Swift at 40: James Willis
To mark Swift’s 40th Birthday, Banking Technology is publishing a series of interviews with staffers looking back over how the organisation has changed during their time there, and where they see it developing in the future.
Today: James Wills: senior business manager, banking initiatives/standards
When did you join Swift? In what role?
2006, as head of Trade Standards
How did you see the organisation and how has it changed during your time there?
Everyone was very smart and at the top of their game. The focus was on the customer and how we could do better as a cooperative. Today we are more diversified (thanks to the young grads) but the customer has remained the primary focus.
What has been your biggest success while at Swift?
The TSU is now gaining traction due to the BPO. It has been a long haul and there is still a long way to go. I am especially proud of the role we are playing in Canada with their payment system. It took four years of dedicated effort to get there. E-Statements proved that a product could come from the regions (lots of effort by a team led by Stacy Rosenthal). The new emphasis on compliance is a big step forward.
Since your time at Swift, is there anything you would have changed?
The on-going success of Swift in good and bad times is a testament to a thoughtful and conservative strategy. I wish there were a way to move a bit faster in responding to the market but I accept our need to be overly cautious because of the trust the financial community has placed in Swift.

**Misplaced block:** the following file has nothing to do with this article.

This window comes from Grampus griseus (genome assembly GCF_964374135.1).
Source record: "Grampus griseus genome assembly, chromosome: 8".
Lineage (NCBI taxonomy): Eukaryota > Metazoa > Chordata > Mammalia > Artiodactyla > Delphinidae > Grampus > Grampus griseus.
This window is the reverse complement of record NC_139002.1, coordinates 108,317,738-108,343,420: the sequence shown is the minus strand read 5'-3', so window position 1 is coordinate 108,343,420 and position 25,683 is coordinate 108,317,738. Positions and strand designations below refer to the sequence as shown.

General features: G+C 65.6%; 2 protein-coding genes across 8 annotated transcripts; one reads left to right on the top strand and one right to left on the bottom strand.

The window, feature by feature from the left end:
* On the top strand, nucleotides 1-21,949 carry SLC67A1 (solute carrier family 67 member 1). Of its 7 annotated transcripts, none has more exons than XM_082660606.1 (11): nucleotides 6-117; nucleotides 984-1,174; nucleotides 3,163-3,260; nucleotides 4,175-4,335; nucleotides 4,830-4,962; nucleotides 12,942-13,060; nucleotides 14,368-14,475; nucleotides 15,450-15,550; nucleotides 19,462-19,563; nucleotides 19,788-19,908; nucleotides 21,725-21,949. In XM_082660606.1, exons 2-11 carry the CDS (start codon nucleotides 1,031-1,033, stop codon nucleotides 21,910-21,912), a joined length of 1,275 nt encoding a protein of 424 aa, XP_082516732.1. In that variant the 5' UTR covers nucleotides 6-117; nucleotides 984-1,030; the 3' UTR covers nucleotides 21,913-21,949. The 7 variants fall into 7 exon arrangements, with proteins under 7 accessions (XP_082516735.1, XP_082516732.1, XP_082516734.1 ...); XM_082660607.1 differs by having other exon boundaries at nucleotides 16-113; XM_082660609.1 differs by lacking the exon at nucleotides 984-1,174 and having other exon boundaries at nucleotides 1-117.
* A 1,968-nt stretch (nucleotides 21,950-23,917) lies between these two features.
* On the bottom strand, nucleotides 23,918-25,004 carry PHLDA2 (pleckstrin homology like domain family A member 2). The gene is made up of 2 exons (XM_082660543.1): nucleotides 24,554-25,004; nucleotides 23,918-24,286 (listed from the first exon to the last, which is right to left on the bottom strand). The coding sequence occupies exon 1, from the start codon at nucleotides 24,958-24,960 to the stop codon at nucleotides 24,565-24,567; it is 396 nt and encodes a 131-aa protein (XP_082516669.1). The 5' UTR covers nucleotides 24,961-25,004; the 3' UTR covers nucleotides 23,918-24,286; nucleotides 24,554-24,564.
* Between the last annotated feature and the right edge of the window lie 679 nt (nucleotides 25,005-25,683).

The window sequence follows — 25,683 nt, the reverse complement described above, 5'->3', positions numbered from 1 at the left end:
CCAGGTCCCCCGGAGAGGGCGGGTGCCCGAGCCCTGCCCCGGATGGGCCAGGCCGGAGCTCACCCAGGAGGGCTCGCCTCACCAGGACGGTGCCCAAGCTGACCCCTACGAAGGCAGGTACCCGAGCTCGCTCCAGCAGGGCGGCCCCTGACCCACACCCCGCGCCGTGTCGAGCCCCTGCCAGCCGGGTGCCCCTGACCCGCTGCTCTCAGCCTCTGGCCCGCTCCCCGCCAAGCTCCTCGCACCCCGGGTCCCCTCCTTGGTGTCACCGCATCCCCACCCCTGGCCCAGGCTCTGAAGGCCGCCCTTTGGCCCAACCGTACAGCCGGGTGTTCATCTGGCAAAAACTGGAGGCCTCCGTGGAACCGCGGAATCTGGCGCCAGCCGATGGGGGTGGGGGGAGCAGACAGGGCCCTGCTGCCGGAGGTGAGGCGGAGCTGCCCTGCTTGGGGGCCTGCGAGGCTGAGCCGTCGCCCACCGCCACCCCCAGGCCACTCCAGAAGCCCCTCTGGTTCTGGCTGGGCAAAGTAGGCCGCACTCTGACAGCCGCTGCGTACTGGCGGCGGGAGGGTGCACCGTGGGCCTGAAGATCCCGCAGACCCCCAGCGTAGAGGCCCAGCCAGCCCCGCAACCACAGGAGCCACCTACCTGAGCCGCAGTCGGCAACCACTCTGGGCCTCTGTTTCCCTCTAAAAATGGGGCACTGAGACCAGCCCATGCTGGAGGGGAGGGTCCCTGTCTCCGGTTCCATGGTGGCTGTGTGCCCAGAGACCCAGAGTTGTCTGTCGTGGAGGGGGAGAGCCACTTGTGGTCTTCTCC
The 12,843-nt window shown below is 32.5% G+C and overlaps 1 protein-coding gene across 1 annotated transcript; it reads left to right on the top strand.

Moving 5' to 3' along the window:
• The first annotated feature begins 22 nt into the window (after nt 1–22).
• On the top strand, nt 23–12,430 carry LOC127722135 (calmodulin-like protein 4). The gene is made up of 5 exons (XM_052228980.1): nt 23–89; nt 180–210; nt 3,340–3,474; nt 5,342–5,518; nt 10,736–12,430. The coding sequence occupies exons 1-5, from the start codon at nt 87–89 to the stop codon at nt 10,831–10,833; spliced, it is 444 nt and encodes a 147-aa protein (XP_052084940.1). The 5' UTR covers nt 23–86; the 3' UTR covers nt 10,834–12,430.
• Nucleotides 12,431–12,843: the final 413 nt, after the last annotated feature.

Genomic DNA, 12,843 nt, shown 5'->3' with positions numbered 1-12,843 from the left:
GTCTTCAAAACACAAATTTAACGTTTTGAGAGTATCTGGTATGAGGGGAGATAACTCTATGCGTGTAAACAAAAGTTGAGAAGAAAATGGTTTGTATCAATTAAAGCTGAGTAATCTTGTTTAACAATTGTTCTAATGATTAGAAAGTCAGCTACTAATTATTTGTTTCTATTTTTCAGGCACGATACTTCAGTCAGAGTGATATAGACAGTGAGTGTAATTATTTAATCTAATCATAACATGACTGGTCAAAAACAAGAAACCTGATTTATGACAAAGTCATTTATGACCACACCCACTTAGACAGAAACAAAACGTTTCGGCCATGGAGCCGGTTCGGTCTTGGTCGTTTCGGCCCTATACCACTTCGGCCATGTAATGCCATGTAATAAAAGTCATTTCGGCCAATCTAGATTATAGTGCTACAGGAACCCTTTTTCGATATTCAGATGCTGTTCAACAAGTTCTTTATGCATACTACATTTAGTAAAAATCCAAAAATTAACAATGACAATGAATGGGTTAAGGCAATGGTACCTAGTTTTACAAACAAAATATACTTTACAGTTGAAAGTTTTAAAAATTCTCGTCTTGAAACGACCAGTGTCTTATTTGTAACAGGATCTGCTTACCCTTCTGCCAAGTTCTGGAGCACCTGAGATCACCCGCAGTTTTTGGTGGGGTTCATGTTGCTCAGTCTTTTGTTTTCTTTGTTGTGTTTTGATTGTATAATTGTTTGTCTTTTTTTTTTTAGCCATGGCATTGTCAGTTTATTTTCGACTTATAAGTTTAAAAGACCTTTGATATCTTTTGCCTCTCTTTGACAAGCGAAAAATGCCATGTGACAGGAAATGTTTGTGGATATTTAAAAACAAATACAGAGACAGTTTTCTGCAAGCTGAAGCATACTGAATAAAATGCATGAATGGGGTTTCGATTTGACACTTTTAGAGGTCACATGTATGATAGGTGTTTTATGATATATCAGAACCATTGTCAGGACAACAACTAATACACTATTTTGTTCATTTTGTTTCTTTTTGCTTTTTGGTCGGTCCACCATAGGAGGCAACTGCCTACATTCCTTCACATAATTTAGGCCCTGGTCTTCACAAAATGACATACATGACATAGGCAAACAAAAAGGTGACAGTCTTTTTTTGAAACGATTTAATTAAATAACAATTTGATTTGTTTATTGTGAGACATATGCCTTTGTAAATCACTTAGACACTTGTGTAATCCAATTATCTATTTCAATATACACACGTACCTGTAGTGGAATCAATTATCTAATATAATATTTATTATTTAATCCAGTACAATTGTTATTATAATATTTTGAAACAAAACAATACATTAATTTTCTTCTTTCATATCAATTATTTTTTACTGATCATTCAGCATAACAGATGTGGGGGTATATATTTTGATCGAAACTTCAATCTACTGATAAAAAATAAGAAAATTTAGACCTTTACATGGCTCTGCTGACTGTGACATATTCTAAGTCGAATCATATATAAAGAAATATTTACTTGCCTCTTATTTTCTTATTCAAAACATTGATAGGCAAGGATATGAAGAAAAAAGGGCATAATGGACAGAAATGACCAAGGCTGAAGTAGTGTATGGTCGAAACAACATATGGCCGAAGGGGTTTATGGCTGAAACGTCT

What do you see as the biggest challenges facing the financial industry now? Does Swift have a role in addressing that?
There are many challenges so it is hard to pick one. Regulation dominates as never before. Swift can play an important role in assisting our members with their compliance needs. We must be prepared to act sooner as the industry is challenged by a myriad of ever increasing requirements.
Should there be boundaries to Swift’s role?
There are very clear boundaries. We are a cooperative that must benefit the whole on a pari passu basis. We must constantly be aware of where our members’ competitive space begins and where our cooperative space ends.
Any particular personal memories you want to share?
I have been around Swift almost from the very beginning. First as a banker when STP allowed us to rapidly increase volumes and services to the growth into new areas (securities and corporates). I had always admired Swift and its staff; joining did not disappoint.
Where do you see Swift in the next 40 years?
As a singular, successful enterprise, the competitive playing field will only intensify. Just as voice became commoditised and virtually free, the same will happen to data. Swift will continue to add value added services to the network. There will be new technologies which will lead the way.